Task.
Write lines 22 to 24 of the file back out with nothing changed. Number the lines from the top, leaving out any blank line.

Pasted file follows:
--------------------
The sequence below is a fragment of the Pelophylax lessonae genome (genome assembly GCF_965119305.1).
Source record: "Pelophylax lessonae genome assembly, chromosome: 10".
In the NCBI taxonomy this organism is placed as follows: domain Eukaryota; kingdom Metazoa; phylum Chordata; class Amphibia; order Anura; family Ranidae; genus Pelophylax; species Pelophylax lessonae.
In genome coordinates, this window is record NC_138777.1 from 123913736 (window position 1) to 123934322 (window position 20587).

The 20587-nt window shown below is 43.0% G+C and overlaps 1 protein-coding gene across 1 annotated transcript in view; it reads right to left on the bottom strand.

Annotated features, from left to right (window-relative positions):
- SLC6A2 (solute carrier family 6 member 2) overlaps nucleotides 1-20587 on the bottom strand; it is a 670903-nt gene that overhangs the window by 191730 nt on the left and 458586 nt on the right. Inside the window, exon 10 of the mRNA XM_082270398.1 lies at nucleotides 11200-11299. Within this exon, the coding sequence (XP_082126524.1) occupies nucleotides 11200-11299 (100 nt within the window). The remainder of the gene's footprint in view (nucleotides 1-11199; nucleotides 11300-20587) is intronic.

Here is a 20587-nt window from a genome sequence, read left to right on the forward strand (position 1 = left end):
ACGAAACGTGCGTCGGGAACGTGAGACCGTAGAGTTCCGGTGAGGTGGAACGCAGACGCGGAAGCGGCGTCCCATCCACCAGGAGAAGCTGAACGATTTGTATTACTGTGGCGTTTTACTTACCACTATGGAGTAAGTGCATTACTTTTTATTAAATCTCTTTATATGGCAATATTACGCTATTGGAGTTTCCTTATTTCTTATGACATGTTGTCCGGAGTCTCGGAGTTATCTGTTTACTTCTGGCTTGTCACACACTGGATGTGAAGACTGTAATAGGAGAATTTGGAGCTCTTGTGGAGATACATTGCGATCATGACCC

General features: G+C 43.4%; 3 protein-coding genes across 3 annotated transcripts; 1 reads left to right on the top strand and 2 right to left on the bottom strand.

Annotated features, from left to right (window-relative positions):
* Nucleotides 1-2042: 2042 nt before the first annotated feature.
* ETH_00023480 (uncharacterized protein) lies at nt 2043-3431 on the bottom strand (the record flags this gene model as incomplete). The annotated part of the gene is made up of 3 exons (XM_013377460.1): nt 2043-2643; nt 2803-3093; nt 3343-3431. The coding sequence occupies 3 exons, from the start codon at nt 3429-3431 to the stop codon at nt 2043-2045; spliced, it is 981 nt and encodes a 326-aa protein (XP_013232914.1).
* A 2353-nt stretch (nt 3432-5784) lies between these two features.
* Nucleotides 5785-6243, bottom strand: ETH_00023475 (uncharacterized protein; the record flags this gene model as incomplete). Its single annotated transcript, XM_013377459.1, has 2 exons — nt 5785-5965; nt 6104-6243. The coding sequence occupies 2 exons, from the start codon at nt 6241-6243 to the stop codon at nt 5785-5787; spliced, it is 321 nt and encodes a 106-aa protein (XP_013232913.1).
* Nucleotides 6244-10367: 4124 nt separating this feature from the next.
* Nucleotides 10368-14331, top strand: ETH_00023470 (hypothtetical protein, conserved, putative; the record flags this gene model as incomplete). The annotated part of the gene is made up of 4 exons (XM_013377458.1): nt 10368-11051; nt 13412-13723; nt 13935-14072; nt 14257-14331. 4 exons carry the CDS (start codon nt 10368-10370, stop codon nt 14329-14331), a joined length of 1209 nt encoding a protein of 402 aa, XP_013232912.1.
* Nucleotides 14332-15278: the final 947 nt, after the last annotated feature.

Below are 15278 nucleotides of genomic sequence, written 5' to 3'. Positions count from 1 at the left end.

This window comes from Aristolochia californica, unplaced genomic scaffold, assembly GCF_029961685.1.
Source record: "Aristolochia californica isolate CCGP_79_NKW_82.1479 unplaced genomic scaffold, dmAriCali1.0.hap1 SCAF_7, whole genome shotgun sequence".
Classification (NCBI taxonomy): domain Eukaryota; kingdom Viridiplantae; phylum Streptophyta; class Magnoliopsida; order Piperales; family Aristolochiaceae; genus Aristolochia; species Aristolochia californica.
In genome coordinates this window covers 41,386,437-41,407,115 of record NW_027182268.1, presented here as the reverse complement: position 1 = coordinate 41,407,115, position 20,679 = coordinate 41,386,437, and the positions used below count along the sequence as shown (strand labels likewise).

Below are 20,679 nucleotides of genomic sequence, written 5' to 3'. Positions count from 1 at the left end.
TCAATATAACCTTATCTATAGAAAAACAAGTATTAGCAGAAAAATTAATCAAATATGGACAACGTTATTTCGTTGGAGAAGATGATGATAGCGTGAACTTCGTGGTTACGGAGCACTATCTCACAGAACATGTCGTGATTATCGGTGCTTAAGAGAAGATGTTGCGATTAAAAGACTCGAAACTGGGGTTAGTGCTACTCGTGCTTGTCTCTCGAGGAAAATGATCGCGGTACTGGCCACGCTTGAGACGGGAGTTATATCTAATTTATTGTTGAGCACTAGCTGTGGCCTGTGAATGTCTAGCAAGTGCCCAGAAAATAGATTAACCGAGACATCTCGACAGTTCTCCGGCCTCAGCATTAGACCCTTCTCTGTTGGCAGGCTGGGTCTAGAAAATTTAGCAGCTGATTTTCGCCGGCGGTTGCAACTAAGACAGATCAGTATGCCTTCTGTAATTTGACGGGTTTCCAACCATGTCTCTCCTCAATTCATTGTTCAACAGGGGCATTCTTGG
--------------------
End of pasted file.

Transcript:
Classification (NCBI taxonomy): domain Eukaryota; kingdom Viridiplantae; phylum Streptophyta; class Magnoliopsida; order Piperales; family Aristolochiaceae; genus Aristolochia; species Aristolochia californica.
In genome coordinates this window covers 41,386,437-41,407,115 of record NW_027182268.1, presented here as the reverse complement: position 1 = coordinate 41,407,115, position 20,679 = coordinate 41,386,437, and the positions used below count along the sequence as shown (strand labels likewise).

Below are 20,679 nucleotides of genomic sequence, written 5' to 3'. Positions count from 1 at the left end.